And then there were the ‘donativo’ stands – one of my favourite parts of the entire Camino concept.
These wonderful inventions are dotted along the route and are set up by anyone who feels like providing passing pilgrims with some much needed sustenance.
The beauty of a donativo is that it could be anything: a box on a stone wall containing oranges and apples; a young man reading under a parasol beside a wooden plank holding lemonade and homemade biscuits; and my personal favourite was a booth in the middle of a dusty field, complete with thermos flasks of hot tea and coffee, a range of nut butters and different breads, and a plate of still warm tortilla.
The Spaniard who runs this donativo lives there too, camped out behind a ruined wall and accompanied by two tiny kittens.
Speaking to him and his partner was an eye opening look into the other side of the Camino: the people who are living their lives amongst thousands of foreigners tramping past each year, looking for water and food and a place to sit while they remove their sweaty boots.
Becoming part of the Camino community myself
It took me a while to realise that observing all these good turns from complete strangers should be prompting me to actively give something to others in return: a situation which I hadn’t exactly prepared for.
I noticed that some pilgrims were carrying extra bracelets and talismans, gifting them to those they felt a special connection with. When we passed a busking guitarist and stopped to listen, he finished his song with a flourish and asked us for a little souvenir as payment. I felt so ashamed. Why hadn’t I brought anything to share with people?
So I decided that in lieu of physical gifts, the gesture of sharing conversations, language skills, and kindness would have to do – for this time on the Camino, at least.
I made a concerted effort to help other pilgrims with their Spanish: talking to bus drivers, booking beds in albergues in person and on the phone, and acting as a mediator between people who wanted to talk to each other but had a language barrier stopping them.
It made me immediately happier to know I was providing something positive which others could use to help them – and when I thought that these gestures have been happening for centuries, it was all the more incredible.
The long term effects of the Camino community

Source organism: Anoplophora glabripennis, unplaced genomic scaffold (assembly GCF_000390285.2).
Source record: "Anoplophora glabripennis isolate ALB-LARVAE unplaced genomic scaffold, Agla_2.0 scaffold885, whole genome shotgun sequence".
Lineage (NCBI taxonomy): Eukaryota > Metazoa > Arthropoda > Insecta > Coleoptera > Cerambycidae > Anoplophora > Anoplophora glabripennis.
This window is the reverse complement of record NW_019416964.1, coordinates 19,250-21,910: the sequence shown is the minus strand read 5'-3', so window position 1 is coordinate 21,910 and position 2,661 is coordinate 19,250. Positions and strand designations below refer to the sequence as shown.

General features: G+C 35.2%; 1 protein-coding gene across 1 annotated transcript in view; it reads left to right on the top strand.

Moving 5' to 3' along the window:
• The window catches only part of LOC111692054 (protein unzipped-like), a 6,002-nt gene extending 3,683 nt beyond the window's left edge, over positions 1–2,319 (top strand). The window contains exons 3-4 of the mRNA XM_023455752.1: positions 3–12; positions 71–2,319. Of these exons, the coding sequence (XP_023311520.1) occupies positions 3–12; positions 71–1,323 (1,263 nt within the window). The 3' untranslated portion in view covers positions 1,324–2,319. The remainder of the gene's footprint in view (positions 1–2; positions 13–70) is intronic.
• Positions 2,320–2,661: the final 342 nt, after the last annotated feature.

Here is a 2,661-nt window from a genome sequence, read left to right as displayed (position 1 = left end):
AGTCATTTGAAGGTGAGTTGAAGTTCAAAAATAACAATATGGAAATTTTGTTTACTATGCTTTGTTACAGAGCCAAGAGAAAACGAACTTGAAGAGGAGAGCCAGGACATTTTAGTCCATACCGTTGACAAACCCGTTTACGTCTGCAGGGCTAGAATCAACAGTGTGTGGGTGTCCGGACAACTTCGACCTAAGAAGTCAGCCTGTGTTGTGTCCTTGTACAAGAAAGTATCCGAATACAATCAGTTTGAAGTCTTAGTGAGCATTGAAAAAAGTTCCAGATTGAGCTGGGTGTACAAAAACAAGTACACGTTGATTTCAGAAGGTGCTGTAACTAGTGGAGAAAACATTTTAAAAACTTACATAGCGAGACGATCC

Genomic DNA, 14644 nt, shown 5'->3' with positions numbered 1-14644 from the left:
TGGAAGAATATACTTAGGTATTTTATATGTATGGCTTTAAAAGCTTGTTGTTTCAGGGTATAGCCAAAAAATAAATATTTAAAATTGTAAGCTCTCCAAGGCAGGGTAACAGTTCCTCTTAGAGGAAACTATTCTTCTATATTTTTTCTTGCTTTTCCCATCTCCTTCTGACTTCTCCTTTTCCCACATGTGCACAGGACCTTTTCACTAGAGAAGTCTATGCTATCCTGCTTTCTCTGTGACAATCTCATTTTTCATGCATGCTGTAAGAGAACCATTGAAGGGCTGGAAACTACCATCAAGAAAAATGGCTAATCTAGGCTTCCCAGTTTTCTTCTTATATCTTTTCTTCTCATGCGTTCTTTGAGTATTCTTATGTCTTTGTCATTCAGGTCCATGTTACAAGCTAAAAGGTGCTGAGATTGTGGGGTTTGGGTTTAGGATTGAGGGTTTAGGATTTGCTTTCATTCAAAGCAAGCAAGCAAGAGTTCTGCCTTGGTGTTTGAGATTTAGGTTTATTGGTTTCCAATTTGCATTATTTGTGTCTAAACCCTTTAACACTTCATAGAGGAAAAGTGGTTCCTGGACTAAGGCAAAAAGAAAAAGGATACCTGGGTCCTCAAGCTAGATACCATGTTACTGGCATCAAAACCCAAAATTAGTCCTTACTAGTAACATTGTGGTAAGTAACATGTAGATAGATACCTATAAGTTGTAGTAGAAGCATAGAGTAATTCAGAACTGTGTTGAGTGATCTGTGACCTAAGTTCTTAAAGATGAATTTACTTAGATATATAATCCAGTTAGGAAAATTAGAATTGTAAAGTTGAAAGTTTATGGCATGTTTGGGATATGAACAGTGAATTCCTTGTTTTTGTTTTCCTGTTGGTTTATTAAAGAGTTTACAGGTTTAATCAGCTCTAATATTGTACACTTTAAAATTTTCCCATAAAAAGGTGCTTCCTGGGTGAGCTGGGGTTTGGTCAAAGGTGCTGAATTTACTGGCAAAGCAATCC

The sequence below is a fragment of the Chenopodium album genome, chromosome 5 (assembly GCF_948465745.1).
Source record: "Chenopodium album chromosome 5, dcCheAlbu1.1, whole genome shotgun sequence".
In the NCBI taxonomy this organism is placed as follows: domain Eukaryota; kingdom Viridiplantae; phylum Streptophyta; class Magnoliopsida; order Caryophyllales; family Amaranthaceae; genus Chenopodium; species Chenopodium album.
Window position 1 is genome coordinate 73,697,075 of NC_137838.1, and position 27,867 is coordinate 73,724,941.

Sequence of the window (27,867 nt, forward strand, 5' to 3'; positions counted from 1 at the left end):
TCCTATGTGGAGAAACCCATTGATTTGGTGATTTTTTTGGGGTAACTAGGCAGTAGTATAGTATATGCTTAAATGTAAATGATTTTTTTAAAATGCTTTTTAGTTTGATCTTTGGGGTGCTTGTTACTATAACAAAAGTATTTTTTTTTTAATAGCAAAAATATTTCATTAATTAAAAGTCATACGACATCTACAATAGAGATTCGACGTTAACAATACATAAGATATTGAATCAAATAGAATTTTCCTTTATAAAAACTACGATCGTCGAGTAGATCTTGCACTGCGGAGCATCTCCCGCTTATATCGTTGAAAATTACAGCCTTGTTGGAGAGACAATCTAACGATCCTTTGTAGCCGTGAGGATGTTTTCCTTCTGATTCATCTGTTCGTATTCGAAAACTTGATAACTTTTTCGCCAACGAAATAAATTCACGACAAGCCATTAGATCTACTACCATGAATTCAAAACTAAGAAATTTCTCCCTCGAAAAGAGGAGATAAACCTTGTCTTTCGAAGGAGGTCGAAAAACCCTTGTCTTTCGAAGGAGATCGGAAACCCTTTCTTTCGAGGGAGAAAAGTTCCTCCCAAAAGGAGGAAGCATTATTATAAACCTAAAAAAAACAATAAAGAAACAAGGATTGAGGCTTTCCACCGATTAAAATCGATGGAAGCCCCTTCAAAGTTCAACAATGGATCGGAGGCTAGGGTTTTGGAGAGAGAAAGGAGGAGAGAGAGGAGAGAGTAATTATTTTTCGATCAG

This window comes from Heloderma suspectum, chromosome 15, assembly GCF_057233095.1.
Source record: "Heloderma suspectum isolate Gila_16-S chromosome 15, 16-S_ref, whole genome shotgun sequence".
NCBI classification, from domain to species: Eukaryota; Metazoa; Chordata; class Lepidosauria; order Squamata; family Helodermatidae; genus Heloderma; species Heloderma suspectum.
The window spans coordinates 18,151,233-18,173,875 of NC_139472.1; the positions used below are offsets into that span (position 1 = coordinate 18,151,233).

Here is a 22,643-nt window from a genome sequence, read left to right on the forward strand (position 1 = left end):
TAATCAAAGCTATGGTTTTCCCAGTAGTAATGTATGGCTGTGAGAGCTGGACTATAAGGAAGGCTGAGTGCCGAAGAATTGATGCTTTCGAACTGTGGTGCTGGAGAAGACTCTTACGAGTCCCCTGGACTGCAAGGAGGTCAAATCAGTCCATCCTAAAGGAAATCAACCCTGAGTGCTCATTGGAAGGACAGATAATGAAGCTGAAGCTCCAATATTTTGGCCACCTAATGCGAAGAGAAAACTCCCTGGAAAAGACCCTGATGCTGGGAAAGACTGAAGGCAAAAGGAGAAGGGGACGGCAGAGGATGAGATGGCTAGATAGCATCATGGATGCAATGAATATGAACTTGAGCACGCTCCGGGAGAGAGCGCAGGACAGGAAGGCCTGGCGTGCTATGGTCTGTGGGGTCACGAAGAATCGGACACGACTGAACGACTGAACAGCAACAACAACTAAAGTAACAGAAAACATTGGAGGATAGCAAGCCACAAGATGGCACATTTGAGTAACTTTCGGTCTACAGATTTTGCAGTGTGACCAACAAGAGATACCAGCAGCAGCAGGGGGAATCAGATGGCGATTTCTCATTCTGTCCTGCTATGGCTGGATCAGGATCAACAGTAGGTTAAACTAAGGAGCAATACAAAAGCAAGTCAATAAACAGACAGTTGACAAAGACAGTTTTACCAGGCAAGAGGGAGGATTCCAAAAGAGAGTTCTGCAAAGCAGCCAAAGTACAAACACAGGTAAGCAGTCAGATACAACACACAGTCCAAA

One grey and drizzly afternoon, the route took me alongside a crude wire fence. Tucked into the wires were crosses: some were made quickly with twigs from the path and bound together with string, but others had clearly taken more time to create. I imagined pilgrims actively pausing their walking rhythm, standing still to work on their cross before choosing the perfect spot to display it and continuing on their way.
There were hundreds of these crosses, and each one felt like an individual message of support and solidarity from hundreds of past pilgrims:
“Yep, this is hard going – but you’ve got this. We believe in you.”
In one way, being on the Camino is like being part of a secret club – you can spot other members a mile off, and there’s always a slight grin of recognition – but on the other hand, the Camino absolutely drove home to me the importance of understanding we’re all in this together. Not just while walking, but in normal life.
I found myself seriously examining how I define community: the act of being compassionate to those around you, wilfully inviting others into your space, making spontaneous decisions that make someone’s life easier.
And why shouldn’t we be welcoming, inclusive, and kind on a regular basis? Shouldn’t we be making others feel like they’re part of our own communities, even if it’s only for a moment?
On the rocks of Finisterre at the Camino’s end, I looked around at the individual pilgrims sitting around me. Most of them were separate and I didn’t know their stories, but I didn’t need to. We’d all made the same journey to reach that spot, and we were all one community regardless.
And looking at what’s going on in the world right now, I think it’s more important than ever to remember that.